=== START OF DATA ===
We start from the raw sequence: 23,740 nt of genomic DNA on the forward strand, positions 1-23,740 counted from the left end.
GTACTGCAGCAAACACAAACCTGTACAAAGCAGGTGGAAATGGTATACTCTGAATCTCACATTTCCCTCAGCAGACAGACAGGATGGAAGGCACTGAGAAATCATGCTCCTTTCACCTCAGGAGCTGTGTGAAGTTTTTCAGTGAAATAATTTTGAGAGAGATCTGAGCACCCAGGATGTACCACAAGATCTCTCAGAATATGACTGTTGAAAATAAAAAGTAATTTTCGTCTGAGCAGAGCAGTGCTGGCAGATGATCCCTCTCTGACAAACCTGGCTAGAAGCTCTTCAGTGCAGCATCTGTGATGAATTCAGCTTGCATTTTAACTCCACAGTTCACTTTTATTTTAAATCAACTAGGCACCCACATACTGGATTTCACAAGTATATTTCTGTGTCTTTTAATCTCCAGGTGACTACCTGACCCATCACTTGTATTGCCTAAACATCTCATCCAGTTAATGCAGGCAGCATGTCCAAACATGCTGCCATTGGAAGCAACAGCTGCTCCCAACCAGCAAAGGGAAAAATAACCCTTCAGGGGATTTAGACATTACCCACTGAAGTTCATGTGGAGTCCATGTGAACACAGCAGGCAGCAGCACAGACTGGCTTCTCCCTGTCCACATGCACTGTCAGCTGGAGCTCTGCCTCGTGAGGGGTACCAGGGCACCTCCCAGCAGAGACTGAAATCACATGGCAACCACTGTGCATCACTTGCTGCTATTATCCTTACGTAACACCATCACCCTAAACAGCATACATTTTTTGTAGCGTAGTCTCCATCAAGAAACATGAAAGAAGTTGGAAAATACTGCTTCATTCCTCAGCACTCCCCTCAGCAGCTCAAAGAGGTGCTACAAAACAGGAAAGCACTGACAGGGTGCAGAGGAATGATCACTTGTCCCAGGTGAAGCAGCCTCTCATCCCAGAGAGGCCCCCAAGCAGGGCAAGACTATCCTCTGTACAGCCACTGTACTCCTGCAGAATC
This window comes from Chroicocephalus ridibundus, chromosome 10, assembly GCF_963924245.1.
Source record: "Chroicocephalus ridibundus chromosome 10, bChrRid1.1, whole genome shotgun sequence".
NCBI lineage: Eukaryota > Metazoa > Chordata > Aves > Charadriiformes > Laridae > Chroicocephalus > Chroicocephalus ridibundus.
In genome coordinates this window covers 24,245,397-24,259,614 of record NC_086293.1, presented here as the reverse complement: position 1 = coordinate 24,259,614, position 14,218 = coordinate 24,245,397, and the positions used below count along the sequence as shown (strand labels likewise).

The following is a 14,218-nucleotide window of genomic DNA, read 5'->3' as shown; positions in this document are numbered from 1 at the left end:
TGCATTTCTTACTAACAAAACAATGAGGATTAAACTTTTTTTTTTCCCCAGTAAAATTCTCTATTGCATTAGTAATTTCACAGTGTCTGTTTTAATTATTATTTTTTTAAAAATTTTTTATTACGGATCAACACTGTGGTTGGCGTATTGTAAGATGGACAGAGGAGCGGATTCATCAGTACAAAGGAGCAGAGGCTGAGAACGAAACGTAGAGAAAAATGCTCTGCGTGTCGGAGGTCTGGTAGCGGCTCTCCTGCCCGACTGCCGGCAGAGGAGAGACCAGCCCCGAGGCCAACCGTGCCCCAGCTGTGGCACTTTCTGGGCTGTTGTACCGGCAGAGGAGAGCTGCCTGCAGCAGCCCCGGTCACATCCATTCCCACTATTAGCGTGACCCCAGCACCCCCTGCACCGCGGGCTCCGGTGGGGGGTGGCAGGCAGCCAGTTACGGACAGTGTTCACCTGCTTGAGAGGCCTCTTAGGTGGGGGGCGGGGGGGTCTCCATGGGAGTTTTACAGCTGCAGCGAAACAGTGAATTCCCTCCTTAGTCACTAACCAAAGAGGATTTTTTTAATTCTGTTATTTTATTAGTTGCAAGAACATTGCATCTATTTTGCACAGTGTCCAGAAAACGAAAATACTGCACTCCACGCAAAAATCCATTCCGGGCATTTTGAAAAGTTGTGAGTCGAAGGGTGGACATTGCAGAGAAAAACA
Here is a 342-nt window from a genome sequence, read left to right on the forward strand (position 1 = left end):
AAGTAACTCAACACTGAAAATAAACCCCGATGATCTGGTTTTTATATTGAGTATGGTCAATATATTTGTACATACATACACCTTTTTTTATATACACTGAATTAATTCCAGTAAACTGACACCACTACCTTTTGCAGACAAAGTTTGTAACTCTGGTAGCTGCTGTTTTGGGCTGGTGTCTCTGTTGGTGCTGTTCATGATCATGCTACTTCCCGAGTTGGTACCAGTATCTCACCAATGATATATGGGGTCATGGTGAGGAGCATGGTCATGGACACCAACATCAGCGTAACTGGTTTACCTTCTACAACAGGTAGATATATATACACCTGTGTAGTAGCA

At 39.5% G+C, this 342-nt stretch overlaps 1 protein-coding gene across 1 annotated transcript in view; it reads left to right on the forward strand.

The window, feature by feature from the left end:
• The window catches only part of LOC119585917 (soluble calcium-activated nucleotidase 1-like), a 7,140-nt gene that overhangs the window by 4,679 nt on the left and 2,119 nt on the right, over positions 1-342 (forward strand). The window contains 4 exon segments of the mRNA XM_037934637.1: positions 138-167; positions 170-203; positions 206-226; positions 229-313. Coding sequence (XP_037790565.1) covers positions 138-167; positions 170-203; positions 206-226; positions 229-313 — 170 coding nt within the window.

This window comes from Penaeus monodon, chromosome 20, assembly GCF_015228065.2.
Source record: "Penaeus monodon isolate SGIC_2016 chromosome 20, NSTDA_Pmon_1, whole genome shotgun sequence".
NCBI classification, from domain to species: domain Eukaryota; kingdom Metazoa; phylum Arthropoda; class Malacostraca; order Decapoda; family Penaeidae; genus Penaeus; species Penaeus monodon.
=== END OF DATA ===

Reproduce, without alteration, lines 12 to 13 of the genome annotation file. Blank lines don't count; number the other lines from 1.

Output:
The window, feature by feature from the left end:
• The window catches only part of LOC119585917 (soluble calcium-activated nucleotidase 1-like), a 7,140-nt gene that overhangs the window by 4,679 nt on the left and 2,119 nt on the right, over positions 1-342 (forward strand). The window contains 4 exon segments of the mRNA XM_037934637.1: positions 138-167; positions 170-203; positions 206-226; positions 229-313. Coding sequence (XP_037790565.1) covers positions 138-167; positions 170-203; positions 206-226; positions 229-313 — 170 coding nt within the window.